It is used when it is not known how this data will be used. When the information is to be just extracted from the server in JSON format, it may be through a link or from any file, in that case, it is used.

For example-

<?php

    header('Content-type:application/json');

    $directory = [
            ['Id' => 1, 'Name' => 'this'],
            ['Id' => 2, 'Name' => 'is'],
            ['Id' => 3, 'Name' => 'Stack Overflow'],
        ];

    // Showing the JSON data

    echo json_encode($directory);
?>

The output is,

[{"Id":1, "Name":"this"}, {"Id":2, "Name":"is"}, {"Id":3, "Name":"Stack Overflow"}]

  • application/javascript

It is used when the use of the data is predefined. It is used by applications in which there are calls by the client-side Ajax applications. It is used when the data is of type JSON-P or JSONP.

For example

<?php

    header('Content-type:application/javascript');

    $dir = [
            ['Id' => 1, 'Name' => 'this' ],
            ['Id' => 2, 'Name' => 'is'],
            ['Id' => 3, 'Name' => 'Stack Overflow'],
    ];

    echo "Function_call(" . json_encode($dir) . ");";
?>

The output is,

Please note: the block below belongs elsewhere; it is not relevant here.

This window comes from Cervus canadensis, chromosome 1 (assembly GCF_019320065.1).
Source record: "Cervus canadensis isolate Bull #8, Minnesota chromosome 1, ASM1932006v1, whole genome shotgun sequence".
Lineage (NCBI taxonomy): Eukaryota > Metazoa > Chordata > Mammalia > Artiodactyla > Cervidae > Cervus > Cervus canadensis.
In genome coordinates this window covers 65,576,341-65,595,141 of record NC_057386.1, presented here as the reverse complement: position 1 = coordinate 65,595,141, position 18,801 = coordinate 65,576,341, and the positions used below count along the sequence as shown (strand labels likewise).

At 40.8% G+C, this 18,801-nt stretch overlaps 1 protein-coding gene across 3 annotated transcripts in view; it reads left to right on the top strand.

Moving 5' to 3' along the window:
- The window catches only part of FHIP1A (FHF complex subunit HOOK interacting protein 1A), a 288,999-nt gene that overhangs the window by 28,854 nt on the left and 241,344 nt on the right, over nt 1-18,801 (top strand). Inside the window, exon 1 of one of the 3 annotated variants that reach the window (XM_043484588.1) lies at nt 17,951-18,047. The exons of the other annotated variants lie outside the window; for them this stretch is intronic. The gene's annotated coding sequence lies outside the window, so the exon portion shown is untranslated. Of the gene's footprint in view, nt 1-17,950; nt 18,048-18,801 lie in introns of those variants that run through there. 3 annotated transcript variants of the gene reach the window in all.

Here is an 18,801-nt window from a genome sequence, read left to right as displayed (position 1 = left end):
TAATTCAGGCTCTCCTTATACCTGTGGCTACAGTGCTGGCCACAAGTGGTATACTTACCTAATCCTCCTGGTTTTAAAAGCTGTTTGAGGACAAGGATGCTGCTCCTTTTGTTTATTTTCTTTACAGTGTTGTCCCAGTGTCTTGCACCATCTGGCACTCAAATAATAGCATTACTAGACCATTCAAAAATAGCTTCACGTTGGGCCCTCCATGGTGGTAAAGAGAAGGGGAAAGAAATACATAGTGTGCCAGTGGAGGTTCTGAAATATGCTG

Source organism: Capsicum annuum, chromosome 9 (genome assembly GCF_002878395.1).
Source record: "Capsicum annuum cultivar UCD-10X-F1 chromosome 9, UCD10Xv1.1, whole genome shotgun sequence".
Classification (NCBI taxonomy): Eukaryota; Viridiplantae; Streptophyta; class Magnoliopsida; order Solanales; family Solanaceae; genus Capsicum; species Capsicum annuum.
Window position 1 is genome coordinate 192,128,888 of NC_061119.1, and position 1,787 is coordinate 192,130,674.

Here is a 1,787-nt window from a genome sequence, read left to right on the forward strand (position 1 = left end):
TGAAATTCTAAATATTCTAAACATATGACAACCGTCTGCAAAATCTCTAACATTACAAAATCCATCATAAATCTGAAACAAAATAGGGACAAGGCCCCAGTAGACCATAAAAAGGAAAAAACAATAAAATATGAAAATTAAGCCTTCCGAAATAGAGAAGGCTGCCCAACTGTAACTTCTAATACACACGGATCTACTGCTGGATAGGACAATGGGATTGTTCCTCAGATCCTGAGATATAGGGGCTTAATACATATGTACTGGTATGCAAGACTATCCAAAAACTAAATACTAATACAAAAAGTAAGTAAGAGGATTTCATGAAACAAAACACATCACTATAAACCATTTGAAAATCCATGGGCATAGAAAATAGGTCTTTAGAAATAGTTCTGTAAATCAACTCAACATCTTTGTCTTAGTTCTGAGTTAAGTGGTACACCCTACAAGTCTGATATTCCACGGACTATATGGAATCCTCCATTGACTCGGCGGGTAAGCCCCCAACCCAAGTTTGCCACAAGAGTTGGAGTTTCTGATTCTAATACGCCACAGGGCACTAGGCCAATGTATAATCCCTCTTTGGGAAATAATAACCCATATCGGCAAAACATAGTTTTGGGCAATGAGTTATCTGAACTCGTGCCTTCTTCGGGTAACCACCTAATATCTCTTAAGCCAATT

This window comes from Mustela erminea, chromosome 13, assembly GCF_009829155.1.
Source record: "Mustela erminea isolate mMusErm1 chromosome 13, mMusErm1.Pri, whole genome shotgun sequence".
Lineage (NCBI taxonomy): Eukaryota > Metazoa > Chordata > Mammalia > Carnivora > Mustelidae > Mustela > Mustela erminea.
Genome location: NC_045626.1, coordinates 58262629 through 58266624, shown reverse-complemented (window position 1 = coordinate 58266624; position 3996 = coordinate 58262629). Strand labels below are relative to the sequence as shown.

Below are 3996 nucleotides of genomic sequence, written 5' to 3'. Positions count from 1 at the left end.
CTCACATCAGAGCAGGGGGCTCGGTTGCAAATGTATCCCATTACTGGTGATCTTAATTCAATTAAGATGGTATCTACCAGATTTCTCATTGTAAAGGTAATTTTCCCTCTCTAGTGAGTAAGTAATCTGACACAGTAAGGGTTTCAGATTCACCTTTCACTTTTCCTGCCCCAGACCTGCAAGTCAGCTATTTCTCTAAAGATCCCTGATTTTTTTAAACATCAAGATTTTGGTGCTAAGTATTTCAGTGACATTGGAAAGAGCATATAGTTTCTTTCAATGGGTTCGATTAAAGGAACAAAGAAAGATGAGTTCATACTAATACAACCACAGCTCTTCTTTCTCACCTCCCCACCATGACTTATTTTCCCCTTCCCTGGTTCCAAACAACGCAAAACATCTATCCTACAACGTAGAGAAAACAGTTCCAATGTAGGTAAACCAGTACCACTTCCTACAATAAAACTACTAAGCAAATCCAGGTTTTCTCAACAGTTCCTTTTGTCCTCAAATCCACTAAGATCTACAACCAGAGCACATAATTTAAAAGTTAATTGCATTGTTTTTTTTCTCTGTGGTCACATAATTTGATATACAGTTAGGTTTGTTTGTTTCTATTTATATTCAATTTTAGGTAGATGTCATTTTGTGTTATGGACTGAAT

Function_call([{"Id":1, "Name":"this"}, {"Id":2, "Name":"is"}, {"Id":3, "Name":"Stack Overflow"}])

And for other MIME types, see the full detail in MIME types (IANA media types).

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4

A part of your question is relevant to me as I just came across it.

A third-party provider is providing a REST service that is used by multiple clients. It's a straight-forward REST called with query parameters that returns a well-formed JSON. I have tested it with PHP and Java where it worked as expected.

My client uses Oracle Service Bus as a gateway between his application server and the Internet. When I made the OSB service, it crashed with an Invalid message format error. Turned out that the content-type being returned was text/html. OSB treats responses as per this header; converting between text, XML and JSON. In this case, the response was JSON but the header didn't say so. Contacting the provider, I got the reply: "We're not going to change it as it doesn't effect anyone else".

The Content-Type header specifies what the content should be, not what it actually is. That is to say, in your consuming program, it's up to you to check or ignore it and process the content in any manner. Another example, you can return GIF data but specify the content type as JSON, then go ahead and ignore the header and read the image data. This won't hurt your program, but may hurt others.

Moral of the story: Play nice.

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Explaining this with code:

const applicationJson = { hello: "world" };
const textJson = '{ hello: "world" }';
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  • But what is the answer? The question was "What is the correct JSON content type?" How does this answer the question? Can you elaborate? Please respond by editing (changing) your answer, not here in comments (without "Edit:", "Update:", or similar - the answer should appear as if it was written today). Nov 9 '21 at 20:15